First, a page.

Notwithstanding section 13.39, and except as provided in section 363A.06, subdivision 4, and 363A.28, subdivision 9, the availability of human rights investigative data to persons other than department employees is governed by this section.

Subd. 2.Access to open files.

(a) Except as otherwise provided in this subdivision, human rights investigative data contained in an open case file are confidential data on individuals or protected nonpublic data. The name and address of the charging party and respondent, factual basis of the allegations, and the statute under which the action is brought are private data on individuals or nonpublic data but are accessible to the charging party and the respondent.

(b) After a charge has been filed, the commissioner may disclose information to persons as the commissioner deems necessary (1) to facilitate investigation or disposition of the charge, or (2) to promote public health or safety. The commissioner may also disclose data about an open case file to another governmental entity to assist that entity or the department in processing a complaint or to eliminate duplication of efforts in the investigation of the same or similar facts as alleged in the charge. To the extent that data are disclosed to other governmental entities, it must be stipulated that section 13.03, subdivision 4, applies to the classification of the data.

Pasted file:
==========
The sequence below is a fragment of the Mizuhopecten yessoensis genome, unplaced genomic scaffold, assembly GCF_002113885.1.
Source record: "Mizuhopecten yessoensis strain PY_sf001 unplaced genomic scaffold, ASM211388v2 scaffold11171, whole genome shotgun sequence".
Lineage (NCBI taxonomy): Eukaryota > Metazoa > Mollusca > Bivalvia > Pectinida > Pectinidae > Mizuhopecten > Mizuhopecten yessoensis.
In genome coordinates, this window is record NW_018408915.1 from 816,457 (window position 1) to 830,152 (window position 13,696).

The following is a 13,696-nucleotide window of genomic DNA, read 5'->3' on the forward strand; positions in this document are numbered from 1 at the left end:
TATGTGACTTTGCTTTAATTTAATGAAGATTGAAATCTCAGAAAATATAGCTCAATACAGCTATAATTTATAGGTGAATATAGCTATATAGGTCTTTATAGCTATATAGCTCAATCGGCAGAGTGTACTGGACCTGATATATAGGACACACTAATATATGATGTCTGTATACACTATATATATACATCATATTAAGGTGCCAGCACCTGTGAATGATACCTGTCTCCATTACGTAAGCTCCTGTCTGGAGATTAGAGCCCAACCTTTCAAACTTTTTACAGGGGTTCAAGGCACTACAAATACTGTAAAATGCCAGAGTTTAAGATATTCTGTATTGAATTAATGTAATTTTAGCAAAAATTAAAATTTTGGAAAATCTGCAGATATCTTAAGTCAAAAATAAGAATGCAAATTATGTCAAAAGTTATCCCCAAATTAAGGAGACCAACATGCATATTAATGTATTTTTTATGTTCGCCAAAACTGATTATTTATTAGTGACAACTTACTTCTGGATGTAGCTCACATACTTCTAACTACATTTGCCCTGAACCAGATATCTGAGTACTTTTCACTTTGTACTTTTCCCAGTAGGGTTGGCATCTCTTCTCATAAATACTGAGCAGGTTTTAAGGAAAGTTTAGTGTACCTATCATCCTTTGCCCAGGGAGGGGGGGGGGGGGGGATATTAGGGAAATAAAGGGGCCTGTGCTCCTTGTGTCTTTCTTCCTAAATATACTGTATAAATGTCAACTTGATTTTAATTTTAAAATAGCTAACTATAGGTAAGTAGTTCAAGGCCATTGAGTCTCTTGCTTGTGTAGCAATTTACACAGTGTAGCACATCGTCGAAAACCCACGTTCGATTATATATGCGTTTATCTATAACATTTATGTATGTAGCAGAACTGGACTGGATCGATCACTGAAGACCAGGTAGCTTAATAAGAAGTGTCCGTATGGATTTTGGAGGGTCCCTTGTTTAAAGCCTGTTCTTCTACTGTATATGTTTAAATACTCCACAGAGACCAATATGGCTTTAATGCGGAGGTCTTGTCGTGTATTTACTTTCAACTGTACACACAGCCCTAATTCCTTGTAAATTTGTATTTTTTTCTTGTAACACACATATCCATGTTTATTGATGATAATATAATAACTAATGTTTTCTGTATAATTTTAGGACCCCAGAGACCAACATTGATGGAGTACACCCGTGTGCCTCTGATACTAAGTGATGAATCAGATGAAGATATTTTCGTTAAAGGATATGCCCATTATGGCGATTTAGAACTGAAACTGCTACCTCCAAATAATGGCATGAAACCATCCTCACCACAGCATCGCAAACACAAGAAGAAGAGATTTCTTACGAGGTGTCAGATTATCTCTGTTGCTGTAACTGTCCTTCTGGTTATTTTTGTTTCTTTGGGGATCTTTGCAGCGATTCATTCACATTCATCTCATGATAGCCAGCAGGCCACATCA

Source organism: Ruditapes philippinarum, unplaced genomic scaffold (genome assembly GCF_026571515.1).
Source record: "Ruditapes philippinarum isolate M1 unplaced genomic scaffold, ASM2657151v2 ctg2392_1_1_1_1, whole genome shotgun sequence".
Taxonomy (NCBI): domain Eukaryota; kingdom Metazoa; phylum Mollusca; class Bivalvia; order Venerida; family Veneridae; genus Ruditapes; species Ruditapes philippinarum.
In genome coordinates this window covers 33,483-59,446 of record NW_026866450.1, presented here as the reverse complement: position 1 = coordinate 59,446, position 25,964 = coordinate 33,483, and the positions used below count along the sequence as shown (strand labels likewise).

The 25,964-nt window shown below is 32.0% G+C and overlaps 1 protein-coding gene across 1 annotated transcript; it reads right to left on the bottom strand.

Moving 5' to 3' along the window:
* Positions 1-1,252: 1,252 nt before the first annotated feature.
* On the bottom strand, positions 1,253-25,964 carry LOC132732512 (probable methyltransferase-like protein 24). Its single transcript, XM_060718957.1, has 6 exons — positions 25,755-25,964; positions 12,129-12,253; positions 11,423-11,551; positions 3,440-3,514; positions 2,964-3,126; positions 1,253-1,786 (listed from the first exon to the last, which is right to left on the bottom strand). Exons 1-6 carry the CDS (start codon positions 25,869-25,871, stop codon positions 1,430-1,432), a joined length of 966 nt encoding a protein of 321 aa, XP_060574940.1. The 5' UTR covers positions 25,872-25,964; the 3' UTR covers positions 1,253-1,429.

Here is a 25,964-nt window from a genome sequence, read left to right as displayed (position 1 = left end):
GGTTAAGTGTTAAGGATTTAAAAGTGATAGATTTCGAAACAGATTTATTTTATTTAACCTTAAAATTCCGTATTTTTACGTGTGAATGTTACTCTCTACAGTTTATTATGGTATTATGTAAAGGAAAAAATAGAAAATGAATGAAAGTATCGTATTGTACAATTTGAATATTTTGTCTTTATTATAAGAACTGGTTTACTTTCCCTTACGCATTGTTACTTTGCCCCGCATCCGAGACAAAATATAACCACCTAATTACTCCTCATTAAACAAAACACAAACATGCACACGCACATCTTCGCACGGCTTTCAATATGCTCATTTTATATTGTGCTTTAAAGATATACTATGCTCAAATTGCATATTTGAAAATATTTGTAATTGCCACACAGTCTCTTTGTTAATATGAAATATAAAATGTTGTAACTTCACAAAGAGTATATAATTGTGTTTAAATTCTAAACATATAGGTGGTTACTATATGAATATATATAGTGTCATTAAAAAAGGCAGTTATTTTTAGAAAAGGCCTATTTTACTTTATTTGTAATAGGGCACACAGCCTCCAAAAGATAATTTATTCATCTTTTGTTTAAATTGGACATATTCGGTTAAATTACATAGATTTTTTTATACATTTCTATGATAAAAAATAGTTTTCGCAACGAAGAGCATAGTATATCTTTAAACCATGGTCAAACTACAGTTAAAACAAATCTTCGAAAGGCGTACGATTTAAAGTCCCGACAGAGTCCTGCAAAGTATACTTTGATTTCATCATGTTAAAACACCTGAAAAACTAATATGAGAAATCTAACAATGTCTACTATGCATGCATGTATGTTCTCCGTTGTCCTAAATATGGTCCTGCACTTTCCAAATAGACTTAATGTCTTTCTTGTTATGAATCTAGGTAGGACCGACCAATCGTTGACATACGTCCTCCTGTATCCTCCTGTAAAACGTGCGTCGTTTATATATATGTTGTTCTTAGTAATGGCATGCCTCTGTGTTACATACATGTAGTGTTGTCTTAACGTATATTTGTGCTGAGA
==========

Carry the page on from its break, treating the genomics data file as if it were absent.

(c) After making a finding of probable cause, the commissioner may make human rights investigative data contained in an open case file accessible to a person, government agency, or the public if access will aid the investigative and enforcement process.

Subd. 3.Access to closed files.